Once you have perfected a project to your liking on the Arduino Uno, moving it on to its own circuit offers several benefits:
- It free up the Arduino Uno, so it can be used for another project.
- The project can run on lower power than it runs on the Arduino Uno.
- The project can be made more compact and durable by housing in a suitable enclosure.
- It is less costly than having to dedicate an Arduino Uno for each project that you want to make permanent.
The first step in moving a project onto its own circuit is to replicate the Arduino Uno’s functionality on the external circuit.
Sounds complicated? Actually, it turns out to be quite simple.
Arduino Uno is built around the Atmel ATmega328-PU microcontroller. In addition to the microcontroller itself, the Arduino Uno board contains a lot of bits and pieces of circuitry that, for example, regulates power and manages communication with the computer. Most of these extra circuitry are actually not required when you make your project permanent.
Lets discuss how we can get the ATmega328-PU microcontroller running on your own breadboard.
To get started, gather the following stuff:
- 1x ATmega328-PU microcontroller
- 1x breadboard
- 1x 16 Mhz crystal oscillator
- 2x 22 pF ceramic capacitor
- 1x 10µF capacitor
- 1x 10kΩ resistor
- 1x 460Ω resistor
- 1x LED
- 1x LM7805 voltage regulator
- 22 gauge breadboard wire
First, we need to load a program onto the microcontroller, so we can verify whether our circuit is running correctly. For convenience, lets use the ‘Blink’ example sketch which comes with the Arduino IDE.
The simplest way to load the program onto the microcontroller is to carefully replace the chip on the Arduino Uno with our own, and load the ‘Blink’ sketch onto it using the Arduino IDE. Once the sketch is loaded, make sure the onboard LED (connected to digital pin 13) is blinking according to the sketch. Then, extract the chip out of the Arduino Uno and replace the original microcontroller.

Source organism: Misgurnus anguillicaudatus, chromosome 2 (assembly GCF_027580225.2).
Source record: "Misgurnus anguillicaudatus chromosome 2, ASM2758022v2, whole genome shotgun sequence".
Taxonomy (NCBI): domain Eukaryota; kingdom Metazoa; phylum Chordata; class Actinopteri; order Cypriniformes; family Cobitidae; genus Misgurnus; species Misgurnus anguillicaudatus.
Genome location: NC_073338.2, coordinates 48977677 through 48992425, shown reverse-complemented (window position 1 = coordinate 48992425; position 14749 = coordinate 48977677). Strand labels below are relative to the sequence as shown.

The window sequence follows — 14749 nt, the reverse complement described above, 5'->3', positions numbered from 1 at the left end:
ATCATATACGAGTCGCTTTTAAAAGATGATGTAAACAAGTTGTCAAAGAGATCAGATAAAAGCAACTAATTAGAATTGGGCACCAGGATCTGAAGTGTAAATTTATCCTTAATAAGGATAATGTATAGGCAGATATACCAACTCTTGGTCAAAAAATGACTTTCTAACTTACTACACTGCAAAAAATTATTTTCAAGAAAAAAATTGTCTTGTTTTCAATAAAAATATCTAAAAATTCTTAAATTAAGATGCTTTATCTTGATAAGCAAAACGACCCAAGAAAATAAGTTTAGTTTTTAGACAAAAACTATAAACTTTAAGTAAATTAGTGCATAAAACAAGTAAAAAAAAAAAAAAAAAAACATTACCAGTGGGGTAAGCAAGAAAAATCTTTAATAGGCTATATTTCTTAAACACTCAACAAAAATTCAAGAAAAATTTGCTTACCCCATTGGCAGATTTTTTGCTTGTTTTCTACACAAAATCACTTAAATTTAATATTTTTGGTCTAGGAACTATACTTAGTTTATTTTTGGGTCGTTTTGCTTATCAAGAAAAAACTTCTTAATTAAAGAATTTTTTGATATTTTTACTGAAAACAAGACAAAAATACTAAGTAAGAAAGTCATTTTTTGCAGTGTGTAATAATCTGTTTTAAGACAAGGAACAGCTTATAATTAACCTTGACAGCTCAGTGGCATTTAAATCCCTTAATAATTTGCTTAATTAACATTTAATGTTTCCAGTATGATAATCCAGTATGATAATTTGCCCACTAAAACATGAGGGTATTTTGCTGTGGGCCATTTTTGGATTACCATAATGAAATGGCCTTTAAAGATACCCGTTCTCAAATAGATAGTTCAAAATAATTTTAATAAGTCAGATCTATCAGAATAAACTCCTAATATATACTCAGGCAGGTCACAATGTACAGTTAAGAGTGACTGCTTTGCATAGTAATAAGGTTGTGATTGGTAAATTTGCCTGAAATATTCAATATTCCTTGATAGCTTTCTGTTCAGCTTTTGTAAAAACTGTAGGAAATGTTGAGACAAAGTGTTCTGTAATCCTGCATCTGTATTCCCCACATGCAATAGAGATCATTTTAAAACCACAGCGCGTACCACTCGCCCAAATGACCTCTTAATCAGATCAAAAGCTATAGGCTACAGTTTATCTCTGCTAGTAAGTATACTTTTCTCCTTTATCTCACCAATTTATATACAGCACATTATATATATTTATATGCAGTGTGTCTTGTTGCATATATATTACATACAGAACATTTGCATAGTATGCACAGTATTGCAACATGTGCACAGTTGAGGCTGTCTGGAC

Be careful not to break any pins when you remove the chip from the socket; this is easily said than done. If you do not have a chip extractor tool, you can use a couple of screwdrivers to lift the chip from both ends. Also, if your ATmega328-PU did not come with the Arduino Uno bootloader, you will first need to bootload it using the Arduino IDE, before loading the ‘Blink’ sketch.
Great. Then, place the microcontroller and the other components on the breadboard as per the schematic. As you may see, I’ve placed a 10uF capacitor across the power rails of the breadboard to stabilize any noise in the input voltage. This is not a must, but its better if you can have it. Do yourself a favour by using cut-to-length breadboard wires; as tempting as it is to use jumper wires to connect it all together, it will result in a rather messy circuit!
To keep things simple, the LM7805 voltage regulator is shown separate from the rest of the circuit. In fact, depending on the components used in the project, you will be able to skip the voltage regulator altogether and power it with just 2 AA batteries; our ‘Blink’ example definitely can be. You can add in the voltage regulator if you intend to use a voltage source of more than 5V.
Once you have put everything in place and wired up the components, triple-check to make sure that nothing is connected to where it shouldn’t be.
Then, power up the circuit. With any amount of luck, the LED should start to turn on and off in one second intervals. Congratulations, you have made your own barebones Arduino Uno with much less components!
If the LED doesn’t blink, immediately disconnect power, and check the circuit for any loose or incorrect connections. If you are using batteries, you may also want to check that they have not run out of juice. The ATmega328-PU chip can take some mishandling before going out in smoke; your circuit should run once any errors are traced and fixed.